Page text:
Don’t fear regime change in Iran: “President Trump’s decision to withdraw from the Iran deal, and to relentlessly pressure the Islamic Republic, has elicited a predictable response,” said Reuel Marc Gerecht and Ray Takeyh in the Wall Street Journal. “Critics cite history, particularly a counterproductive 1953 coup, as a reason to oppose the strategy. But looking more closely at the past shows that a regime-collapse containment policy is the best way to effect change.”

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The United Nations and the International Committee for the Red Cross withdrew their staff members from the besieged Yemeni port city of Al Hudaydah, fearing that an attack by forces led by the United Arab Emirates was imminent, officials said Monday.

Frantic diplomacy to stave off an attack on the city of 600,000 people and avert a potential humanitarian disaster moved to the United Nations on Monday, where the Security Council held a closed-door briefing on the situation.

“We are, at the present moment, in intense consultation,” the United Nations Secretary General António Guterres said Monday. “There is a lull in the fighting to allow for them, and I hope that it will be possible to avoid a battle for Hudaydah.” New York Times, CNN

On Monday, a Saudi-led airstrike blasted off the roof and pulverized walls of a cholera treatment center in Yemen, but no one was hurt, according to an international aid group, even as civil war has led to widespread outbreaks of the disease. NPR
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Four arrested in Iraq ballot-box storage blaze: An Iraqi court has ordered the arrest of four people accused of setting fire to a storage site housing ballot boxes from a May parliamentary election, state media said. Three of the suspects are policemen and the fourth is an employee of the Independent High Elections Commission. Al Jazeera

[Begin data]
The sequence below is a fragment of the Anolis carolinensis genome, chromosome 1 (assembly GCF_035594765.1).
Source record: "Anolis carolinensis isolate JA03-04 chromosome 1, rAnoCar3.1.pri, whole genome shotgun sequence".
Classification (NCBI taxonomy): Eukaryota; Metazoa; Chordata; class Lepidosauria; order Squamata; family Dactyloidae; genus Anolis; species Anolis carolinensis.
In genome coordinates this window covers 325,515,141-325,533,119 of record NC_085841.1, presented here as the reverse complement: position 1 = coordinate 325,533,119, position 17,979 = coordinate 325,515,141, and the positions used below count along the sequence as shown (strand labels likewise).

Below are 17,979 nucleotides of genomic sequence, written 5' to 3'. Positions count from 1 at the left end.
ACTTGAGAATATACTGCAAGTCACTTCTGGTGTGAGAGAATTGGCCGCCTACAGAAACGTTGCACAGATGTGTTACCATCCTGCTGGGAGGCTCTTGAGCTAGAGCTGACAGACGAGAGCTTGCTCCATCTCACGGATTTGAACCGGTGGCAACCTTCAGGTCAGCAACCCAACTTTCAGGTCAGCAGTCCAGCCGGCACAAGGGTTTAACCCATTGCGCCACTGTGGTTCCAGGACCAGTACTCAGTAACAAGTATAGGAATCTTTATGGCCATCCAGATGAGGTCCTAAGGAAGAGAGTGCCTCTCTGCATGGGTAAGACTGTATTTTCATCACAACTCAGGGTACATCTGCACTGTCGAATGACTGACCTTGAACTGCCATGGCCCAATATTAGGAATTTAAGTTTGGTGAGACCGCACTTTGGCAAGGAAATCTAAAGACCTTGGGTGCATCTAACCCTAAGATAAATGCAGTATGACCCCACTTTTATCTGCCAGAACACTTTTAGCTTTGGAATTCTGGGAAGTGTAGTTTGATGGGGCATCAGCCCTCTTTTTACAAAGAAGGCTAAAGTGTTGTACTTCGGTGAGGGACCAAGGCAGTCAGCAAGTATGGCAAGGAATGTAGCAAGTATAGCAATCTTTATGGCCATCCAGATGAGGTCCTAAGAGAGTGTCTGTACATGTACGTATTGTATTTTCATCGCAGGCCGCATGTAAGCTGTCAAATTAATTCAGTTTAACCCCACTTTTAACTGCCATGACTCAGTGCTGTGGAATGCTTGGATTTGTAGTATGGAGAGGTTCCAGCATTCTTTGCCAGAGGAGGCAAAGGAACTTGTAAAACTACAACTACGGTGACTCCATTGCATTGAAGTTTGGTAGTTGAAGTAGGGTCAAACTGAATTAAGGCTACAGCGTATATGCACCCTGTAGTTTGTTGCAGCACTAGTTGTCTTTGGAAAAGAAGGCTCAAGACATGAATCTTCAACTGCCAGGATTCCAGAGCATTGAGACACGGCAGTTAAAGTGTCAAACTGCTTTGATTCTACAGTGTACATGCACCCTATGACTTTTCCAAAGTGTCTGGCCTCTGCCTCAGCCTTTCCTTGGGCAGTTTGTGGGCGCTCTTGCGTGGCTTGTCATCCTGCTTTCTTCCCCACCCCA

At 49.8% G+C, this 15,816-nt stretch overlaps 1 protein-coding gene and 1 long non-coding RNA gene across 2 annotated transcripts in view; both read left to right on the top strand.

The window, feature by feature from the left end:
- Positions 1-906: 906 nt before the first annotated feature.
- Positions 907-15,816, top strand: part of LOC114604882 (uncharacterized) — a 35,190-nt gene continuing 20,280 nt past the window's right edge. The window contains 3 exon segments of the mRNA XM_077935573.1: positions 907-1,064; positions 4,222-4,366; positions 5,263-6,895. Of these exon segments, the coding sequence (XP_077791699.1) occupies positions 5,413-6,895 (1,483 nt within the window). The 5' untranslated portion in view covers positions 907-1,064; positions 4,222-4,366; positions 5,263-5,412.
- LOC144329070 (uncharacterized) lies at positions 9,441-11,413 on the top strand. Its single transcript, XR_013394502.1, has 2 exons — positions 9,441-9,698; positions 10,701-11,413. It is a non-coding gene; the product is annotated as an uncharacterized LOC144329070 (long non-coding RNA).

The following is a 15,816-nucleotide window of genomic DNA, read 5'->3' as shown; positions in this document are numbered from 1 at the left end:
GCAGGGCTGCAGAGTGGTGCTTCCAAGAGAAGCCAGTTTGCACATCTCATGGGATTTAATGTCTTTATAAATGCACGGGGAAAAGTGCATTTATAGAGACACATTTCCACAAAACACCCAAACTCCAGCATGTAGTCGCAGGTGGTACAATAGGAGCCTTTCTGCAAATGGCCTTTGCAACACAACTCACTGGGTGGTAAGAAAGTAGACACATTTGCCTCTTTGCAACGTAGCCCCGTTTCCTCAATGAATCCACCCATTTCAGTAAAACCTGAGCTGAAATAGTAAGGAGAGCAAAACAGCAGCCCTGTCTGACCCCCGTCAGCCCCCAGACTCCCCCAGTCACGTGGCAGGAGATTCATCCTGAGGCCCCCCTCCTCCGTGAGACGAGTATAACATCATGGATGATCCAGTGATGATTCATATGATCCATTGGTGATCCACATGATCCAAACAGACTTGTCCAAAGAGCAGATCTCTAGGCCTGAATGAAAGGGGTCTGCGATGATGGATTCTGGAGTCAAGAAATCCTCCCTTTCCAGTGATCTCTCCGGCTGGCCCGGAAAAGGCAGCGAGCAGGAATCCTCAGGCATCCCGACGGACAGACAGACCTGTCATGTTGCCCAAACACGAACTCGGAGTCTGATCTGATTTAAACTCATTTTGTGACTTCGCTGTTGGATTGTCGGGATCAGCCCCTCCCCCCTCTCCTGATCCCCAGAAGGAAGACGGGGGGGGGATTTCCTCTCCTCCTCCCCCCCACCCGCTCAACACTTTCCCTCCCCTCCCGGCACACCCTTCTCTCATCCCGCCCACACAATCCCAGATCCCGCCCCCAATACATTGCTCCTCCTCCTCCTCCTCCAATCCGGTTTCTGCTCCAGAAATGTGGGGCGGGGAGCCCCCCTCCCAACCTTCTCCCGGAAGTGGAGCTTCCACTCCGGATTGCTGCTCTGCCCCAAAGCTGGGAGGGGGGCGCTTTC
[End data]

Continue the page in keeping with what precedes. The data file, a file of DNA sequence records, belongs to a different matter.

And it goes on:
Afghanistan bombings: Suicide bombers struck a government building in the Afghan capital, Kabul, on Monday, killing at least 17 people, Afghan officials said. Another government office, in the eastern city of Jalalabad, was also a bombing target on Monday, but no one was killed. A bomb detonated prematurely in a third location, killing one person. New York Times


A foreign terror plot to blow up Melbourne landmarks such as the Queen Victoria Market has been exposed by a family of “amateur jihadi hunters” in Britain.

The family, dubbed by UK media as "jihadi hunters" for their efforts in tracking down would-be terrorists and foiling their plots, was in contact with a foreign fighter. That fighter was trying to find an Australian recruit willing to plant a "sequence of bombs" at the market. Other targets discussed by the foreign would-be terrorist included St Paul’s Cath­edral, Chadstone shopping center, and the William Street law courts and government buildings.

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For cutting-edge analysis of the geopolitical events shaping global affairs, read today’s TSC IntelBrief.
Editor-in-Chief, Karen J. Greenberg, Center on National Security, Fordham Law School